Growers whose farms have been out of reach of real-time kinematic (RTK) radio towers due to trees or hilly terrain now have an alternate source of high-accuracy GPS correction. Trimbleâ€™s VRS Now network, launched in September, is now available in nine states: Alabama, Colorado, Florida, Illinois, Indiana, Iowa, Kentucky, Mississippi and Nebraska.
As with corrections supplied by conventional RTK radio towers, Trimble VRS network corrections provide sub-inch repeatable GPS positioning for precision farming operations such as tillage, planting, spraying and field preparation. But it is designed to offer better signal coverage in areas prone to radio dropouts because corrections are obtained by a cellular modem, rather than through the line-of-sight signals provided by an RTK tower.
â€śCellular networks for ag are a relatively new development,â€ť says Chad Pfitzer, RTK and VRS specialist for Trimble Navigationâ€™s Agricultural Division. â€śCorrections are calculated by reference stations spread out over large areas, 60 miles or so. Corrections get delivered back to the end user via a cell modem to a tractorâ€™s GPS receiver.â€ť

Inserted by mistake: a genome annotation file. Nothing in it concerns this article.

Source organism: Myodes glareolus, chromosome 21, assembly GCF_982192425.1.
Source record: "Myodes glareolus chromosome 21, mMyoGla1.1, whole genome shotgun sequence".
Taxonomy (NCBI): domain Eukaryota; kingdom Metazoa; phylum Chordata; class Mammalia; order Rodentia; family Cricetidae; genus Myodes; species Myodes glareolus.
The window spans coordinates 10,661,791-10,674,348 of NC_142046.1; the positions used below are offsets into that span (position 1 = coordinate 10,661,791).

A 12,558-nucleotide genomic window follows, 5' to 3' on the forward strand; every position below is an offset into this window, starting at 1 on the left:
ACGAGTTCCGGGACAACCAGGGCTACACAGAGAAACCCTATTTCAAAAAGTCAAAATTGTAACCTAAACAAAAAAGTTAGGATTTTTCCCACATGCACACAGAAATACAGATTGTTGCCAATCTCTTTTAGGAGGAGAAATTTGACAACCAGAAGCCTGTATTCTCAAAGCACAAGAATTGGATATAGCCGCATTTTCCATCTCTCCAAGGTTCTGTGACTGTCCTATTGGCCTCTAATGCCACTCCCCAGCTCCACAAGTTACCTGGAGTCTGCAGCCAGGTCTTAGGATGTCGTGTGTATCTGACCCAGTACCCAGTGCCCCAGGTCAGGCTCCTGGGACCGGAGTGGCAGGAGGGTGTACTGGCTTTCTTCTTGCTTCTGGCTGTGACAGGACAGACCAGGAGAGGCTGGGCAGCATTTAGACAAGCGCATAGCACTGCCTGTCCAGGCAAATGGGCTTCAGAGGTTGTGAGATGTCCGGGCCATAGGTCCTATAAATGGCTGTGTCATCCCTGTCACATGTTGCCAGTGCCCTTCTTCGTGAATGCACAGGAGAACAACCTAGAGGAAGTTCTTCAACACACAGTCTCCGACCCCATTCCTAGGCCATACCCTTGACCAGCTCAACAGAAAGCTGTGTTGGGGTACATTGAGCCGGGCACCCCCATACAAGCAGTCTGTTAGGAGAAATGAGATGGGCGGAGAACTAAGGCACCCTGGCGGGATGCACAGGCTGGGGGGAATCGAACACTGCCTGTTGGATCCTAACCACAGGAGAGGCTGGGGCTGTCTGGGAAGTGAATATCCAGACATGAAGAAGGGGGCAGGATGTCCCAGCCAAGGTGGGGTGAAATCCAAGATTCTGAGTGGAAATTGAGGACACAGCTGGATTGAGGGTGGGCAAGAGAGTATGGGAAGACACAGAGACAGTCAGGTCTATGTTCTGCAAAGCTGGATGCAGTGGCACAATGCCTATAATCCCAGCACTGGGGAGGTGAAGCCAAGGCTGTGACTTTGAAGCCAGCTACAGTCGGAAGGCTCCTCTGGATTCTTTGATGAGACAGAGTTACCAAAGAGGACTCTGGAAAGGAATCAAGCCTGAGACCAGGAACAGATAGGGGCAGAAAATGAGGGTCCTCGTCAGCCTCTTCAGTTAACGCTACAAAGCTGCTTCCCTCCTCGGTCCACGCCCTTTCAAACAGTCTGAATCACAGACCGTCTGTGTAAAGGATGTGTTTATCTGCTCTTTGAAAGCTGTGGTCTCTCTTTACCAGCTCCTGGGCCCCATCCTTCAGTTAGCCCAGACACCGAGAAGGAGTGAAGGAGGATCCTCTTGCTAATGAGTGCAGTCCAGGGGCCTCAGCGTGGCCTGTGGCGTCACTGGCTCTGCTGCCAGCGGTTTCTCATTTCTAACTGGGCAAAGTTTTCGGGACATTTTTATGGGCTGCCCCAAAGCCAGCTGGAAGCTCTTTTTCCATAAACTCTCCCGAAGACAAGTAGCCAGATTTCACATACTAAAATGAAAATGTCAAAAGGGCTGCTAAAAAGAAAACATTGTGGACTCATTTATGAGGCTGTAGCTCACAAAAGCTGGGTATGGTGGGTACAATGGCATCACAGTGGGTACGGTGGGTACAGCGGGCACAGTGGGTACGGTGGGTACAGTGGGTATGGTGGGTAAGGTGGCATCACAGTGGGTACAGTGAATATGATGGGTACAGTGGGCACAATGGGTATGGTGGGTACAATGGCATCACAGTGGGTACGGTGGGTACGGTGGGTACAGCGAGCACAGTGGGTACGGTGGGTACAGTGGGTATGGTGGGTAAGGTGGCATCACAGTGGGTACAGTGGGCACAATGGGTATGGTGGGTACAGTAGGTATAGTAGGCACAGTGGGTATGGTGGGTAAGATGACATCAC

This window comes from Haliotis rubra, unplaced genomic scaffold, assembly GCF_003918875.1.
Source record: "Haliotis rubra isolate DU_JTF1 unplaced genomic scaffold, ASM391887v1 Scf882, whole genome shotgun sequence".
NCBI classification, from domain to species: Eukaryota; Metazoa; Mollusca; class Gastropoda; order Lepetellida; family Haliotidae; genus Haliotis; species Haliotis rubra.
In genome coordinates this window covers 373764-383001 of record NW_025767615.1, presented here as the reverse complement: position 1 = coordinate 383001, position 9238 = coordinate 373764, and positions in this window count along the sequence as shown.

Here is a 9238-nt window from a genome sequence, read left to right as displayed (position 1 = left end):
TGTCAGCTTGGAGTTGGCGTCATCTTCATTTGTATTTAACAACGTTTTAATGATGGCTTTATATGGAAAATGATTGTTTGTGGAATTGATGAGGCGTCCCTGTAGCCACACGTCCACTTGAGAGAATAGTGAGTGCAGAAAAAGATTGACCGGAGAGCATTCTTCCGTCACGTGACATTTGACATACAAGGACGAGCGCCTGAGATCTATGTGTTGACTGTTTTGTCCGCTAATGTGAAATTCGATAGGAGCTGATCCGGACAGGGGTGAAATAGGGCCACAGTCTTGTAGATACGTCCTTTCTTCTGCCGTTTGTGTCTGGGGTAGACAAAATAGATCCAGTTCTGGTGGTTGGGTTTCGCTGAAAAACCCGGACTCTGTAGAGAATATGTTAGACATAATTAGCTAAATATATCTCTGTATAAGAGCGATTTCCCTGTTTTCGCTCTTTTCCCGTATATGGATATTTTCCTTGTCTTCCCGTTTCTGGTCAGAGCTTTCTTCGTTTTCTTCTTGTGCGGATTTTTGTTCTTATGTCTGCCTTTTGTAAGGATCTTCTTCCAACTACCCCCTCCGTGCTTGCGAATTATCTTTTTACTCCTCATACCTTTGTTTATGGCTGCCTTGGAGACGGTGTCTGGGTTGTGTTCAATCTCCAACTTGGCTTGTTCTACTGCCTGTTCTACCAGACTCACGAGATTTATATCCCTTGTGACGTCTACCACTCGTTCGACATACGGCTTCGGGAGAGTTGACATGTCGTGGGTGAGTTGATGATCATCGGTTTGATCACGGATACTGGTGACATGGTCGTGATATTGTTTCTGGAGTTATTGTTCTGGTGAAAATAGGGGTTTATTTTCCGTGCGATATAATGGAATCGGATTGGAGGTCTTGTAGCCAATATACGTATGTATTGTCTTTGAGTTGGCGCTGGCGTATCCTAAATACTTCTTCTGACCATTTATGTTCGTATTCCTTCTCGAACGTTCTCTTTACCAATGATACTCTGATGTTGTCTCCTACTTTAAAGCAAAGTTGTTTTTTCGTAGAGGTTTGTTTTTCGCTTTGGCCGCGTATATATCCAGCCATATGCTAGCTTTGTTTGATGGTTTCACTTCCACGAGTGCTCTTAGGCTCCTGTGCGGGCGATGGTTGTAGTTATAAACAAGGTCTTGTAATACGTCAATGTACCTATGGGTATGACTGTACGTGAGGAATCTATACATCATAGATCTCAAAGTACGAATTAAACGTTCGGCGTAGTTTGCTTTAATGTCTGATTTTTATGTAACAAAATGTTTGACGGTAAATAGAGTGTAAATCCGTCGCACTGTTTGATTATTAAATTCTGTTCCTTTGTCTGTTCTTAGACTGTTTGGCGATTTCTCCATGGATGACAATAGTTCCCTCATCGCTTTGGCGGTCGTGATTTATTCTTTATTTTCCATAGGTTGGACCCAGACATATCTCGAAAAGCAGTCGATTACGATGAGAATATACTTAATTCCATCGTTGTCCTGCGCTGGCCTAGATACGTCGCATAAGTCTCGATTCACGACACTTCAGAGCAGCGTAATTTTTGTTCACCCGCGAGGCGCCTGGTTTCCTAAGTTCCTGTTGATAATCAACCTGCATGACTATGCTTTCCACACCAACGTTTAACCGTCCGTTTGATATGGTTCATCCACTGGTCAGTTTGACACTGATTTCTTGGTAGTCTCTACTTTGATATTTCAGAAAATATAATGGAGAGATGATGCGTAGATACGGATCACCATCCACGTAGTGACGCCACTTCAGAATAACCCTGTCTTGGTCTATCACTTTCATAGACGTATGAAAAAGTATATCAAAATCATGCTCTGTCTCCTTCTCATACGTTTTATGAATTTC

Trimbleâ€™s VRS Now system uses a coordinated network of base stations to calculate corrections. â€śThatâ€™s a bit different from CORS [continually operating reference station], which uses one base station or oftentimes several individual base stations that are not coordinated through a central server,â€ť Pfitzer explains.
By coordinating the bases through a server, VRS improves accuracy within a network, regardless of the tractorâ€™s distance from any one individual base station, Pfitzer says. CORS-based systems, in comparison, encounter the same signal degradation parameters as traditional RTK systems do.
A yearly subscription to the Trimble VRS Now service costs $1,200 (GPS) to $1,500 (GNSS) for agricultural applications. For non-Trimble-owned VRS networks, the price is set by the operator.